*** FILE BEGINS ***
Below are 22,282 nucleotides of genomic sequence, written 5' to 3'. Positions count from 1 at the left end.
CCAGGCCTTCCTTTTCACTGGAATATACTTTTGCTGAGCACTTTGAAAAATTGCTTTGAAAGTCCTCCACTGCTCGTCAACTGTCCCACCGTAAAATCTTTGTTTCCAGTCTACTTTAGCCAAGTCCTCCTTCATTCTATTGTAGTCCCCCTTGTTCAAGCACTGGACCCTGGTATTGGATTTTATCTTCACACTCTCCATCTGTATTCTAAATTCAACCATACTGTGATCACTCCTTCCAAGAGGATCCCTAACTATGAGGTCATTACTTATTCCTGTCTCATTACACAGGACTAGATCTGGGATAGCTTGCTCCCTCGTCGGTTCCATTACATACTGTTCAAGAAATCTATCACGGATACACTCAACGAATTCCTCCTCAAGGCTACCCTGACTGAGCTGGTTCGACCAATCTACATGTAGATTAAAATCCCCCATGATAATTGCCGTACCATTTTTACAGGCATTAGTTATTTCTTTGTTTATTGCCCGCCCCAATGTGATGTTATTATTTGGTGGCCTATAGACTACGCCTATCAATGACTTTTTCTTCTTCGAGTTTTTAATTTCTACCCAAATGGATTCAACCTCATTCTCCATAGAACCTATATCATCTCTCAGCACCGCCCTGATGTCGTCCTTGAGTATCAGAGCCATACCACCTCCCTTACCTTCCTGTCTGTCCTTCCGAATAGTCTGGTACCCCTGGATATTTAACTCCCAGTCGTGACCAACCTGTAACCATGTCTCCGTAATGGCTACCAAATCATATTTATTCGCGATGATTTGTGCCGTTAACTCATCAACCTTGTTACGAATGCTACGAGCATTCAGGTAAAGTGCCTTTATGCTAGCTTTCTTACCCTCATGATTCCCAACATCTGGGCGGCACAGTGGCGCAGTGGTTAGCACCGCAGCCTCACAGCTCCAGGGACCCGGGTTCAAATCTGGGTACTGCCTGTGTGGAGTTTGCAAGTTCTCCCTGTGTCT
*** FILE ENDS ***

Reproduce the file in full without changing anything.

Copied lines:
Below are 22,282 nucleotides of genomic sequence, written 5' to 3'. Positions count from 1 at the left end.
CCAGGCCTTCCTTTTCACTGGAATATACTTTTGCTGAGCACTTTGAAAAATTGCTTTGAAAGTCCTCCACTGCTCGTCAACTGTCCCACCGTAAAATCTTTGTTTCCAGTCTACTTTAGCCAAGTCCTCCTTCATTCTATTGTAGTCCCCCTTGTTCAAGCACTGGACCCTGGTATTGGATTTTATCTTCACACTCTCCATCTGTATTCTAAATTCAACCATACTGTGATCACTCCTTCCAAGAGGATCCCTAACTATGAGGTCATTACTTATTCCTGTCTCATTACACAGGACTAGATCTGGGATAGCTTGCTCCCTCGTCGGTTCCATTACATACTGTTCAAGAAATCTATCACGGATACACTCAACGAATTCCTCCTCAAGGCTACCCTGACTGAGCTGGTTCGACCAATCTACATGTAGATTAAAATCCCCCATGATAATTGCCGTACCATTTTTACAGGCATTAGTTATTTCTTTGTTTATTGCCCGCCCCAATGTGATGTTATTATTTGGTGGCCTATAGACTACGCCTATCAATGACTTTTTCTTCTTCGAGTTTTTAATTTCTACCCAAATGGATTCAACCTCATTCTCCATAGAACCTATATCATCTCTCAGCACCGCCCTGATGTCGTCCTTGAGTATCAGAGCCATACCACCTCCCTTACCTTCCTGTCTGTCCTTCCGAATAGTCTGGTACCCCTGGATATTTAACTCCCAGTCGTGACCAACCTGTAACCATGTCTCCGTAATGGCTACCAAATCATATTTATTCGCGATGATTTGTGCCGTTAACTCATCAACCTTGTTACGAATGCTACGAGCATTCAGGTAAAGTGCCTTTATGCTAGCTTTCTTACCCTCATGATTCCCAACATCTGGGCGGCACAGTGGCGCAGTGGTTAGCACCGCAGCCTCACAGCTCCAGGGACCCGGGTTCAAATCTGGGTACTGCCTGTGTGGAGTTTGCAAGTTCTCCCTGTGTCT